Narrator: This is Science Today. What exactly happens, on a fundamental level, as the human brain ages? Dr. Adam Gazzaley, director of the Neuroscience Imaging Center at the University of California, San Francisco has been trying to understand the basic changes, looking for a unifying principle of what occurs during the aging process.
Gazzaley: We found that there's a process known as top-down modulation by which you do not passively view the world. How you attend to the world is influenced by your attention, both the attention that the environment imposes upon you, if there's a flash of light or a loud sound that demands your attention, whether or not your goals were directed to it.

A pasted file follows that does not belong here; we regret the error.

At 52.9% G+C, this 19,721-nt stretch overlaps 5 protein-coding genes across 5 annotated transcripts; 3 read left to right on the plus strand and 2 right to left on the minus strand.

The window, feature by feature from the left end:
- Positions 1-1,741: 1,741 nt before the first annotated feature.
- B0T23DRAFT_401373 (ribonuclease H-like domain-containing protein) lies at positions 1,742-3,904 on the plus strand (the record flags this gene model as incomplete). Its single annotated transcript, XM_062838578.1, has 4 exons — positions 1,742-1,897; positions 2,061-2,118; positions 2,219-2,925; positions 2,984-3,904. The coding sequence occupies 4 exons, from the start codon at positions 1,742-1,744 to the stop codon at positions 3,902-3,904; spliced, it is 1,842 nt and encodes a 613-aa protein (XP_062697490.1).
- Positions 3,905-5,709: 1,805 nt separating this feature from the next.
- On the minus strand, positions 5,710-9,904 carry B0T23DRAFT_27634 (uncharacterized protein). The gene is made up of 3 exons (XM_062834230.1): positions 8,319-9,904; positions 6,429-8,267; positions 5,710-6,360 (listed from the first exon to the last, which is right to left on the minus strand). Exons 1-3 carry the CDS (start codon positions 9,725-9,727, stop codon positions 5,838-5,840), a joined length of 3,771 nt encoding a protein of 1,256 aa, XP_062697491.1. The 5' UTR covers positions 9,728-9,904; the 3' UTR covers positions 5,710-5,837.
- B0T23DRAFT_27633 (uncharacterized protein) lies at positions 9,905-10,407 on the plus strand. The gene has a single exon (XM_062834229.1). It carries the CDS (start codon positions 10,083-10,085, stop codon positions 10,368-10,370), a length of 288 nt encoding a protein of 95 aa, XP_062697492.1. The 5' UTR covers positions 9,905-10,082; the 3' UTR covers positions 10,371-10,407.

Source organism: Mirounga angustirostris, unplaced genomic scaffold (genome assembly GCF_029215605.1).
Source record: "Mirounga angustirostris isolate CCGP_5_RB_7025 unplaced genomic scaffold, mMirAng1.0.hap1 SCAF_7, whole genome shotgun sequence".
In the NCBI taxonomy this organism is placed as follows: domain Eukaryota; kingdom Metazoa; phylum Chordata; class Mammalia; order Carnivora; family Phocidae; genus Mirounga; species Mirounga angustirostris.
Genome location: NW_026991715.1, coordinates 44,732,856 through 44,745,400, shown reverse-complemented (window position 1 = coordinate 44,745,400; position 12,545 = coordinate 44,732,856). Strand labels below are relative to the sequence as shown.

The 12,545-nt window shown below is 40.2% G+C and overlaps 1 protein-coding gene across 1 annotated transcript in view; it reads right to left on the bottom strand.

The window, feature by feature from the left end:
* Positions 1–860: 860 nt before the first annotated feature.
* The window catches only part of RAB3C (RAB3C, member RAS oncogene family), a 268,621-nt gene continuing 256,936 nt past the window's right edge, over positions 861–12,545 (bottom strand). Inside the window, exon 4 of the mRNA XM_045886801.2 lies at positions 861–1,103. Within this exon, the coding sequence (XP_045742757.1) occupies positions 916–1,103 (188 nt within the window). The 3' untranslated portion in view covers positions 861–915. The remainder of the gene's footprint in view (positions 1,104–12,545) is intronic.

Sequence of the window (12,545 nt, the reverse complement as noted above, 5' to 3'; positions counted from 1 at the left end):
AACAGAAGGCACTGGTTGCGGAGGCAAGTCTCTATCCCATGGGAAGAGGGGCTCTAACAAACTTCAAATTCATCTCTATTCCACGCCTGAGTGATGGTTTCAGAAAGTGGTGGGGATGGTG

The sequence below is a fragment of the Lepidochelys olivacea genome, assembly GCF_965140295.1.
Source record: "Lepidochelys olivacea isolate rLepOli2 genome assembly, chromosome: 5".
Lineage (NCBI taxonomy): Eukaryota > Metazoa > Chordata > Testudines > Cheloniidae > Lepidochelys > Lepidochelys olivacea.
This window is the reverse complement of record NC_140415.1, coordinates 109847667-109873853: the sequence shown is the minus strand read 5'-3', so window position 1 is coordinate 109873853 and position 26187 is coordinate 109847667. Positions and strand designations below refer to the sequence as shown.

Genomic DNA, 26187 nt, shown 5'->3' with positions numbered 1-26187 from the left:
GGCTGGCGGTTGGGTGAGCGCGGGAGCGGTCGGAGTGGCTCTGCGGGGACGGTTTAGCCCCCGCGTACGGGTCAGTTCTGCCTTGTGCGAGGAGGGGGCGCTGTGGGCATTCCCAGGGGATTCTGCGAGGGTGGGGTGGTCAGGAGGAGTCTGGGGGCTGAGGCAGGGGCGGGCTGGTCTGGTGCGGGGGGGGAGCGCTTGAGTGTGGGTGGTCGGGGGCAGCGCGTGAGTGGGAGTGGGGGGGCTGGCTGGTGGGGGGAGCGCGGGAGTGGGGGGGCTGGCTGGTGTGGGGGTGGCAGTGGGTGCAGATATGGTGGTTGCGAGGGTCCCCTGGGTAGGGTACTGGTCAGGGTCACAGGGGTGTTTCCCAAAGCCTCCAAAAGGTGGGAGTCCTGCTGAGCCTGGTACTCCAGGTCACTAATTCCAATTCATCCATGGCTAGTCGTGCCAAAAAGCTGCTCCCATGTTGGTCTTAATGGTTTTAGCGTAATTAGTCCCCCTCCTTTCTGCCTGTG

Narrator: The other type of attention is the goal-directed behavior - how one chooses to focus limited resources
Gazzaley: Their ability to do that really defines all cognitive ability. So this is why I was interested in studying this process. And what it serves is a sort of interface between top-down modulation and how that interacts with other cognitive abilities and how that translates to memory, either better memory or worse memory.
Narrator: For Science Today, I'm Larissa Branin.